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In no one we trust

Despite tangible progress, our society today is shackled by a lack of trust in fellow citizens

In no one we trust

Steven Spielberg, the famous Hollywood Director, while being interviewed about his superhit film Catch me if you can, based on the real-life story of Frank Abagnale, said, "Frank was a 21st-century genius working within the innocence of the mid '60s, when people were more trusting than they are now." Frank Abagnale was a conman who mastered the art of forging bank cheques and was wanted in more than 12 countries. Such was his talent that the Federal Bureau of Investigation hired Frank to help them solve cases of fraud and forgery.

This article isn't about Frank Abagnale but about the changing times with a relook at the progress that has been made. Spielberg's sense of a declining level of trust makes intuitive sense. Not that there were no thefts or robberies 50 years ago, but there was more trust. Today's policies, laws and social habits showcase a falling sense of interpersonal trust. Here are a couple of examples. A) Security checks: Compare the level of security checks that happen today with what happened 50 years ago at airports/rail stations or verifications that one must undergo to get a visa or other essential documents. Many employers now prefer that employees mark their attendance through biometric systems. B) Social checks: We have embraced systems that automatically enhance our trust in the social decisions we make. How many of us can claim that we recently befriended someone because the individual was a fellow passenger on a train journey? Instead, we tend to trust social media platforms – a friend of a friend on Facebook is far more trustworthy than the person you bump into at a library or a bar. Try making small talk with a complete stranger at a social hangout and you will know what I am talking about.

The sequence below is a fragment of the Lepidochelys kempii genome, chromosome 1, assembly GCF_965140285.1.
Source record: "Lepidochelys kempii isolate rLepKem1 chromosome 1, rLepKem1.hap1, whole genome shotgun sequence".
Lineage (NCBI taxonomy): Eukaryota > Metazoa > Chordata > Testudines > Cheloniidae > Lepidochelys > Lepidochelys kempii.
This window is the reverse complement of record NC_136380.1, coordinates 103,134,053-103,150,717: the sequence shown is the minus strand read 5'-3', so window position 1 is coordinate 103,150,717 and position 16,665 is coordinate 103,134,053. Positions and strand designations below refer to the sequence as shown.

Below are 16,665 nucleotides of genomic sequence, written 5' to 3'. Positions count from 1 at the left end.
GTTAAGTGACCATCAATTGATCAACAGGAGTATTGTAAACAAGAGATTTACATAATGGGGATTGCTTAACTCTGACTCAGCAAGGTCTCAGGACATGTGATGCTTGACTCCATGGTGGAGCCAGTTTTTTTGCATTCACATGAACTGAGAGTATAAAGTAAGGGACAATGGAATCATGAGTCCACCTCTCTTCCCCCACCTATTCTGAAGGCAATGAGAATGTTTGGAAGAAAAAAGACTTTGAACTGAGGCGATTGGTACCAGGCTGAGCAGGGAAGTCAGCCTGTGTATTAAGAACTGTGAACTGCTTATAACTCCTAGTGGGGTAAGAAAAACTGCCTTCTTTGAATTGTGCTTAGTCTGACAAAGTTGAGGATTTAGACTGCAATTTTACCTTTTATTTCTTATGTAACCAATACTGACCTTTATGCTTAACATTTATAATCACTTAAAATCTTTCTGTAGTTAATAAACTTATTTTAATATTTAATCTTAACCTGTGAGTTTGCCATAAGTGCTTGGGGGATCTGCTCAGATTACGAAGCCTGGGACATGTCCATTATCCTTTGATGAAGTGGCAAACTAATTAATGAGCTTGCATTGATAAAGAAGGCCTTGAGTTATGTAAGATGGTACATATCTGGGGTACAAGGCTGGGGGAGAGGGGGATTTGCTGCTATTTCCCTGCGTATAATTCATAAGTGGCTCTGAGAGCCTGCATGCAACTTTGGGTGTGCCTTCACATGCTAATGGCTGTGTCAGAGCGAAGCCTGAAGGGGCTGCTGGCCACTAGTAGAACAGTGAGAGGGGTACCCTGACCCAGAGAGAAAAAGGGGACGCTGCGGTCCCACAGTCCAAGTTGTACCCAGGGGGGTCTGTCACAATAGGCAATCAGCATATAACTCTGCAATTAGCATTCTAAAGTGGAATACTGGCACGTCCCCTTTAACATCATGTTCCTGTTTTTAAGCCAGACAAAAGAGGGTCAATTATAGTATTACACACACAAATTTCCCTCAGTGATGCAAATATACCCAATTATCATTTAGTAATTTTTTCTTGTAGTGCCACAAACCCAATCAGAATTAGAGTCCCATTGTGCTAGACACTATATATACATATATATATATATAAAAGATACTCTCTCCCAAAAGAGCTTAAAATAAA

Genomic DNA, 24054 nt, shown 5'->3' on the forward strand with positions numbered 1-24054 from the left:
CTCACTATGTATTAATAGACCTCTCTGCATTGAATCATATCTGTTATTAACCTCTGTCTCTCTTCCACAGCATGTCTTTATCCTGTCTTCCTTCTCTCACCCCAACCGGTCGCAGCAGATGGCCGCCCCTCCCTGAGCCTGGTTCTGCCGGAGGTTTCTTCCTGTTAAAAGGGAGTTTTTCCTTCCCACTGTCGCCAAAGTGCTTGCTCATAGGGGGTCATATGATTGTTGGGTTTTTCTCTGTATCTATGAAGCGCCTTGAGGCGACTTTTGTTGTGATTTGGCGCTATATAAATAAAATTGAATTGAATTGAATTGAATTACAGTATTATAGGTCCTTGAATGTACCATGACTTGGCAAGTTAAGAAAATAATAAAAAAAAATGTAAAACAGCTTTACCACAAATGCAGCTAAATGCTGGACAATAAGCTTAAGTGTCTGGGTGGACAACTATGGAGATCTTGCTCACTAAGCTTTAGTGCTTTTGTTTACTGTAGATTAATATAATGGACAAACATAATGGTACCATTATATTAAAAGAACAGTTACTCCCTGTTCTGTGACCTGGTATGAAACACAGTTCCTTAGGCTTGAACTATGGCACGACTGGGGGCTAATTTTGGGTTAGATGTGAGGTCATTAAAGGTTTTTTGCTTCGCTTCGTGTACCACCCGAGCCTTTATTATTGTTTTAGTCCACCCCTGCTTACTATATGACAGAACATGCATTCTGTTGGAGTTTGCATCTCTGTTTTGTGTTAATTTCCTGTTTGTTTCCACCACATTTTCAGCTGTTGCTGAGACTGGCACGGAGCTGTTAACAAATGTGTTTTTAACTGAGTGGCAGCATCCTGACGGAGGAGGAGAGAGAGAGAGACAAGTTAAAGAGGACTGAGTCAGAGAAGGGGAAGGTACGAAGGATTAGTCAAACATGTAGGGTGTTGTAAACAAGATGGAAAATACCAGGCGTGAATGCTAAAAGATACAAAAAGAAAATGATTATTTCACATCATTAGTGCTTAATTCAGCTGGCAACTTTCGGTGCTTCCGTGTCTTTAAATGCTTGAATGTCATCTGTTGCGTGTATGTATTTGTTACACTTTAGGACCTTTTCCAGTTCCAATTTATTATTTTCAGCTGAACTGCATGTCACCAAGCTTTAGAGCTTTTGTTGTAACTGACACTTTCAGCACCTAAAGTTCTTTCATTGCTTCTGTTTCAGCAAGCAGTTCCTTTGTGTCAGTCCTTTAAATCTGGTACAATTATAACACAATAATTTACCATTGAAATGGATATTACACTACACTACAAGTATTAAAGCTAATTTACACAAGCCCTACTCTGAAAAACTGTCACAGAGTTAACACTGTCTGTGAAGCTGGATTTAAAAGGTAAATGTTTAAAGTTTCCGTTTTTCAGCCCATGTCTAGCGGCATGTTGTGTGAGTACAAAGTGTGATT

Statistics on progress & trust

Don't get me wrong, these systems of verifications have enormous utility. Security checks have contributed in preventing the reoccurrence of 9/11-type incidents and social media platforms are helping people minimise the risk of engaging with harmful social elements. However, the evolution begs the question, 'If we are better off than 50-60 years ago, why aren't we trusting each other and our systems more?'. Let me substantiate the question. Based on all available development parameters, we are far better than we were 50 years ago. Let's compare the state of affairs in the year 1960 with 2015. As per the data available on ourworldindata.org – a) share of people living in extreme poverty has fallen from 64 per cent to 10 per cent; b) literacy rate has increased from 42 per cent to 85 per cent; c) share of newborn babies dying in the first five years of life has fallen from 19 per cent to 5 per cent; and, d) percentage of the population living in democratic societies has increased from 39 per cent to 56 per cent. Sounds about excellent.

On all measurable parameters of human growth, we have come a long way. On trust, the General Social Surveys conducted by NORC at the University of Chicago offer some insights. The surveys suggest an overall decline in trust. In the 1972 survey, 46 per cent respondents said that "people can be trusted". This number came down to 30 per cent in 2014. In the generational sense, in 2016, nearly 50 per cent of the Silent Generation (born between 1925 and 1940) said that they could trust others. In contrast, only 25 per cent of the Millennials (born between 1980 and mid-1990s) said that they could trust others. This trend is not just restricted to America; it is a worldwide, institutional phenomenon. The 2018 Edelman Trust Barometer suggests that trust in four institutions – NGOs, businesses, governments and media is on a decline.